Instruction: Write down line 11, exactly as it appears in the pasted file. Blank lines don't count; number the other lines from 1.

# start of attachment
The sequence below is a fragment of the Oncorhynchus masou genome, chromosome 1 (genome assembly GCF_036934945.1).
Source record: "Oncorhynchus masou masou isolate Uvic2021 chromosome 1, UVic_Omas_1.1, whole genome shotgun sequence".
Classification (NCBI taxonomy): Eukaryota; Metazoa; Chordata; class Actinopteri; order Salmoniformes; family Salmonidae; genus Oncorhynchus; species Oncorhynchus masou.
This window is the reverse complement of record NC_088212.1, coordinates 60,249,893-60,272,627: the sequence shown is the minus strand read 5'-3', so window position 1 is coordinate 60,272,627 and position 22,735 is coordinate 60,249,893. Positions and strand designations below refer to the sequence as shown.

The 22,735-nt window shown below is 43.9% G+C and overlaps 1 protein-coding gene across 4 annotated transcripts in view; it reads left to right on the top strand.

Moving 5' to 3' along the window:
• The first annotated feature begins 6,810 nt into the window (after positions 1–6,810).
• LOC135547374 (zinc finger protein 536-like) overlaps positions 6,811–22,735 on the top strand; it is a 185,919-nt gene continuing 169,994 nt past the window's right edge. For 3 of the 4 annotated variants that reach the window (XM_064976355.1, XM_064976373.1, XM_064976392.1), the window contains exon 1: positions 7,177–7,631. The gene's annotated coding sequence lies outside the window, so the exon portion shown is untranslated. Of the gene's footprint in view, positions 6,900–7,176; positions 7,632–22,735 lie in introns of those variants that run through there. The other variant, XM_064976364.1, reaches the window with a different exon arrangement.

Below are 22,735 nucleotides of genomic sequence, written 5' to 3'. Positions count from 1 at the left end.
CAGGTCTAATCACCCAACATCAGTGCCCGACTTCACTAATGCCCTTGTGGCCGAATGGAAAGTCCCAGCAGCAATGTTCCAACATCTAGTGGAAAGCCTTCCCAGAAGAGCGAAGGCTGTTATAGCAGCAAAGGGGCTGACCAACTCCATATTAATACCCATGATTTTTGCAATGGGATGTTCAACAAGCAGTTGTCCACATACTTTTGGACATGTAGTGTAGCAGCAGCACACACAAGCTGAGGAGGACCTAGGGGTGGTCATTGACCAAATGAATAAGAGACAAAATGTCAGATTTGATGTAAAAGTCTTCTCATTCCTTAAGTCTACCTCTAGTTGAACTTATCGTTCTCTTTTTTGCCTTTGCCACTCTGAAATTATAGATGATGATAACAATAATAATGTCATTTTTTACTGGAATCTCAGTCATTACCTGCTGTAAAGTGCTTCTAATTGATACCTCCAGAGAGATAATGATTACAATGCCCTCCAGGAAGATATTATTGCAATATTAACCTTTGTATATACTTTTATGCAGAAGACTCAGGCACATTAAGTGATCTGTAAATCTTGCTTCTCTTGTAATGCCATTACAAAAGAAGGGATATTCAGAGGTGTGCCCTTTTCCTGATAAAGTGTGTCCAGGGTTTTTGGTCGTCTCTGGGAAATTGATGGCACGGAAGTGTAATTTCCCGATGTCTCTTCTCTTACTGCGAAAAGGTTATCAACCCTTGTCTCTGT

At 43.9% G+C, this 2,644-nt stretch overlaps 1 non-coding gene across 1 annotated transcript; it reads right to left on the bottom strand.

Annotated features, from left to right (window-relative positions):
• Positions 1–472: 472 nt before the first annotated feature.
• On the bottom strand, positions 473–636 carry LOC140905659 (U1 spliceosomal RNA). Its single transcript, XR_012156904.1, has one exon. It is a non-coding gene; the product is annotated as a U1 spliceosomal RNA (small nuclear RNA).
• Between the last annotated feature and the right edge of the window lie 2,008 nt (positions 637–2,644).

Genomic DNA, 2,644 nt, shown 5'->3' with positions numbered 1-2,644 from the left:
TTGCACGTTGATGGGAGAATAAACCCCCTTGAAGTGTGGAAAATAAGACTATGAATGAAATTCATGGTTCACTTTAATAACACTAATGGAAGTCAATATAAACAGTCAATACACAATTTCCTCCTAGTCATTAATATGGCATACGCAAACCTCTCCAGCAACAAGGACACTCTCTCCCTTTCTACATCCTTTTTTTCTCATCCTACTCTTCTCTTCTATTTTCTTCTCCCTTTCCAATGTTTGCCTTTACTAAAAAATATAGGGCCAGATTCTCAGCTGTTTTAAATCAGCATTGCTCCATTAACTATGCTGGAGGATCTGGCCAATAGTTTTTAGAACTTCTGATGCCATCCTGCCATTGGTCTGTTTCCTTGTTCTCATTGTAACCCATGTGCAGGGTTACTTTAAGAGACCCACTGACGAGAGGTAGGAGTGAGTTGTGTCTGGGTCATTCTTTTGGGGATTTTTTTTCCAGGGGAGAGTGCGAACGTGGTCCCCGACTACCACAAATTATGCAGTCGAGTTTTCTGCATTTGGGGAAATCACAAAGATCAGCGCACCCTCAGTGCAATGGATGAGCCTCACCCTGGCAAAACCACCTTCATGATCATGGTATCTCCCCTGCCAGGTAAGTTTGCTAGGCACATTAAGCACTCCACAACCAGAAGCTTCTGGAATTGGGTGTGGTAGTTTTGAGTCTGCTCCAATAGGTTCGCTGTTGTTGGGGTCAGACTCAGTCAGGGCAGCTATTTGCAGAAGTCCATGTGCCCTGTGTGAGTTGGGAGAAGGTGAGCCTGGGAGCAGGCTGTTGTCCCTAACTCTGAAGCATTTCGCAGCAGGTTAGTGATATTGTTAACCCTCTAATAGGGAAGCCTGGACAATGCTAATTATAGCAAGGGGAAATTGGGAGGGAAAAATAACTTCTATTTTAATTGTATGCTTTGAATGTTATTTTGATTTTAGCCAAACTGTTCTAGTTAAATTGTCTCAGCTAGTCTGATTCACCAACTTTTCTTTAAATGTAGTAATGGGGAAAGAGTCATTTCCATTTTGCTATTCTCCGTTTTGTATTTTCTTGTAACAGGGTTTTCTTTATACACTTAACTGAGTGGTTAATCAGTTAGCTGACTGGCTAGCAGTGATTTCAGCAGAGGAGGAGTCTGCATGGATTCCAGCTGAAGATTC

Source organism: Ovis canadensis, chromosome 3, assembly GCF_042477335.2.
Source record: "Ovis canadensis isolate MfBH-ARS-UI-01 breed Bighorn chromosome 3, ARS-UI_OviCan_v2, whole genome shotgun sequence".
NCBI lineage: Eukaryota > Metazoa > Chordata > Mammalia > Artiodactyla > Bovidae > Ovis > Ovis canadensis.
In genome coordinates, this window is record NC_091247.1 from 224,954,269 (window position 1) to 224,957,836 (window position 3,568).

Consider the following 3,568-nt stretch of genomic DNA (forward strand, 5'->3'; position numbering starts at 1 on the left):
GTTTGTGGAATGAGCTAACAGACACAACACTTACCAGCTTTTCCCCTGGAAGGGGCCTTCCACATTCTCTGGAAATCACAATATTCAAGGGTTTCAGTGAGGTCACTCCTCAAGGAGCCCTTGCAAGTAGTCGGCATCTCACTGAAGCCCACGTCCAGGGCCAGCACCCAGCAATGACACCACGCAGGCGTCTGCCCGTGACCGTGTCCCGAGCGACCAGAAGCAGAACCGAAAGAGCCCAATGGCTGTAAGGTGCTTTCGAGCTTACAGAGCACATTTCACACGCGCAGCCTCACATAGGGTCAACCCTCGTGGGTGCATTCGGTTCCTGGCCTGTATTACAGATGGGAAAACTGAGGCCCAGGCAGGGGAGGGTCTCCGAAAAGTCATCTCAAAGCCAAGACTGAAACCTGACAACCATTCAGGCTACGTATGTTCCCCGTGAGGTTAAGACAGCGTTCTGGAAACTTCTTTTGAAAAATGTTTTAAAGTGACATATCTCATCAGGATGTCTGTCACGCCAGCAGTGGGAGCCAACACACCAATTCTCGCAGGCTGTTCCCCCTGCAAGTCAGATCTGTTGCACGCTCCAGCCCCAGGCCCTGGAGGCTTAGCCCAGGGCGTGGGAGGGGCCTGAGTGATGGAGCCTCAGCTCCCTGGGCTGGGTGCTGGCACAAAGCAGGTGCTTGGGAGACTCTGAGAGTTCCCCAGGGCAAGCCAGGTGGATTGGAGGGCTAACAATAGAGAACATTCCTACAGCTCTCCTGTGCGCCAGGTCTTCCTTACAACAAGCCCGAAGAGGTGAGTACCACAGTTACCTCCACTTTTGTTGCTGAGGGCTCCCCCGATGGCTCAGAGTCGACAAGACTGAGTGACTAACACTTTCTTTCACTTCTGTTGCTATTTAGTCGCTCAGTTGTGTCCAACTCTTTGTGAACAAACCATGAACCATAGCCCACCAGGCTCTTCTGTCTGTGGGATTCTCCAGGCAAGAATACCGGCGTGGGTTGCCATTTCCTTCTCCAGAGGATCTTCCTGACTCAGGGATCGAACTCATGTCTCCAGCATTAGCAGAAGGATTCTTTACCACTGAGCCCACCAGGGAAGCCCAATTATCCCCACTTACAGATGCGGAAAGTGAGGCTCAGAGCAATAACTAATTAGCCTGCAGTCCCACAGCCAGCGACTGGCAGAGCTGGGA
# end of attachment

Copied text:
At 43.9% G+C, this 2,644-nt stretch overlaps 1 non-coding gene across 1 annotated transcript; it reads right to left on the bottom strand.